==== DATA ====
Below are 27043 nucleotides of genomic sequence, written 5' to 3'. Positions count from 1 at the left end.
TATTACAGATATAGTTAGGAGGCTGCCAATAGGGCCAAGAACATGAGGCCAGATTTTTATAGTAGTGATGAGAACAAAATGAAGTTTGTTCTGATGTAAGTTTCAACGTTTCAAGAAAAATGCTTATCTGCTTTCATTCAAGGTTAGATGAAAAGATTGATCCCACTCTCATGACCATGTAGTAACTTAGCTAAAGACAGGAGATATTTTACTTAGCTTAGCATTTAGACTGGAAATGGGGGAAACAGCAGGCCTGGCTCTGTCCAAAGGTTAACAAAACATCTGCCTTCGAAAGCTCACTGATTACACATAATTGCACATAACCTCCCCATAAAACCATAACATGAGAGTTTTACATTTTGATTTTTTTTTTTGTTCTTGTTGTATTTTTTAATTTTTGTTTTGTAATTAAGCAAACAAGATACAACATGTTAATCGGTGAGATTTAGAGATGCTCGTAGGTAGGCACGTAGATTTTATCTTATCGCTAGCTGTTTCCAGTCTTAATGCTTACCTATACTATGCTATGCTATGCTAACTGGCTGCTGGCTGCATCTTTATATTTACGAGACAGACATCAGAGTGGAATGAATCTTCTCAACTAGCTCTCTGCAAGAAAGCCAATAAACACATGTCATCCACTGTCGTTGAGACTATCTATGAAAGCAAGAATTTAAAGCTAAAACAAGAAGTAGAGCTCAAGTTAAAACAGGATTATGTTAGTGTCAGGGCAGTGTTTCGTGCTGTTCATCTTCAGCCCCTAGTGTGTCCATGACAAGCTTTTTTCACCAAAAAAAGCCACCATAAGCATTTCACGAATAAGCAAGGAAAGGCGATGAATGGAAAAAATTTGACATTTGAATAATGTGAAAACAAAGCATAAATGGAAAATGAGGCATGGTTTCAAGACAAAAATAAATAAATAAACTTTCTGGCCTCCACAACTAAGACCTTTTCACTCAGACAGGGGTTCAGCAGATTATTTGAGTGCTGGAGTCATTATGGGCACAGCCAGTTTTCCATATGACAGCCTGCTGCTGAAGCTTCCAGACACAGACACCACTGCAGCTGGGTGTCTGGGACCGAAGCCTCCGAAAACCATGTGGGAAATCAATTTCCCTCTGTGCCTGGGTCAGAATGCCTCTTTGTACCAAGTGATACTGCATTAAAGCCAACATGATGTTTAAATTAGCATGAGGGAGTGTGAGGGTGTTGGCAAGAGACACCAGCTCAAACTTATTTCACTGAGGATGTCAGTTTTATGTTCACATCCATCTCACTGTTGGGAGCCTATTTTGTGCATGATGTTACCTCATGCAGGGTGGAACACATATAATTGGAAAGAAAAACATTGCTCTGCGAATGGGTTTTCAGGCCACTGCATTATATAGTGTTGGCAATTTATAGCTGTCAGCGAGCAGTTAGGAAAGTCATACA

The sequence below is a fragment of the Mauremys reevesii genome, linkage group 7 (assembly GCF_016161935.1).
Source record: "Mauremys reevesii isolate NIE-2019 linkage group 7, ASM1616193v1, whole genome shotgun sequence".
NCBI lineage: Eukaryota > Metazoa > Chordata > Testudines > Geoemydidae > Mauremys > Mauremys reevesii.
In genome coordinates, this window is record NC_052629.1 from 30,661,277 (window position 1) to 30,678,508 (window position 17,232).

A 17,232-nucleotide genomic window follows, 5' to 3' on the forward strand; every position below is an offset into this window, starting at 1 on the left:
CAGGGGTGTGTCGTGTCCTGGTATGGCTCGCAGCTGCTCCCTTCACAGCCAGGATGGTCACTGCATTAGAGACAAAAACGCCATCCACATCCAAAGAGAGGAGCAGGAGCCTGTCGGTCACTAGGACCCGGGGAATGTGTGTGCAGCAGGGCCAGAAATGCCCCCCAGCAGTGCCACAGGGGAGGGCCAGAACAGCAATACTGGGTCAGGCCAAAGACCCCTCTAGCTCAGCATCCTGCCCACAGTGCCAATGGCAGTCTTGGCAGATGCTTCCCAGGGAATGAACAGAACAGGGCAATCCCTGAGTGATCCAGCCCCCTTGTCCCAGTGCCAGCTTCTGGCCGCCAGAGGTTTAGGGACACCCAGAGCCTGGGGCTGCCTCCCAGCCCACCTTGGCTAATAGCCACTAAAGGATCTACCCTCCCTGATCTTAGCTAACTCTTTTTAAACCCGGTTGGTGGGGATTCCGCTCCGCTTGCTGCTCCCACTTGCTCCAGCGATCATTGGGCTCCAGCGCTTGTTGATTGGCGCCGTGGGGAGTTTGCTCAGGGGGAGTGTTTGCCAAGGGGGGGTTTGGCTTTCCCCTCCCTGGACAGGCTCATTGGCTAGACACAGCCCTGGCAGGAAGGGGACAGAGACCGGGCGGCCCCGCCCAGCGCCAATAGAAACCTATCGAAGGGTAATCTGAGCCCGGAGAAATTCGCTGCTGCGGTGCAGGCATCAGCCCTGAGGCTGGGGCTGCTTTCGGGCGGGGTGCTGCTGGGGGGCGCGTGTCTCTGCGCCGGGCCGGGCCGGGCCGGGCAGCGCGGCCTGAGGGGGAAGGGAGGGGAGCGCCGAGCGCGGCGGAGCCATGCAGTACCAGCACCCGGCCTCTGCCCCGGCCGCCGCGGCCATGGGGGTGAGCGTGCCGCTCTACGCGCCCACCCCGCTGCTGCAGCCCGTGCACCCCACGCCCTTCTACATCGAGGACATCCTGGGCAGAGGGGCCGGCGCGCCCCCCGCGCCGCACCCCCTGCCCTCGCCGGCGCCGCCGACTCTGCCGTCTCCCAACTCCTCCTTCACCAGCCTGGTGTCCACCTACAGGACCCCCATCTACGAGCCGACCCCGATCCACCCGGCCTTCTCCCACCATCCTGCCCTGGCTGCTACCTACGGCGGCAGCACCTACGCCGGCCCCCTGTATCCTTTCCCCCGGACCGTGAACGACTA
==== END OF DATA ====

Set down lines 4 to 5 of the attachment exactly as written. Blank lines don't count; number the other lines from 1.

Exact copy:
Source record: "Mauremys reevesii isolate NIE-2019 linkage group 7, ASM1616193v1, whole genome shotgun sequence".
NCBI lineage: Eukaryota > Metazoa > Chordata > Testudines > Geoemydidae > Mauremys > Mauremys reevesii.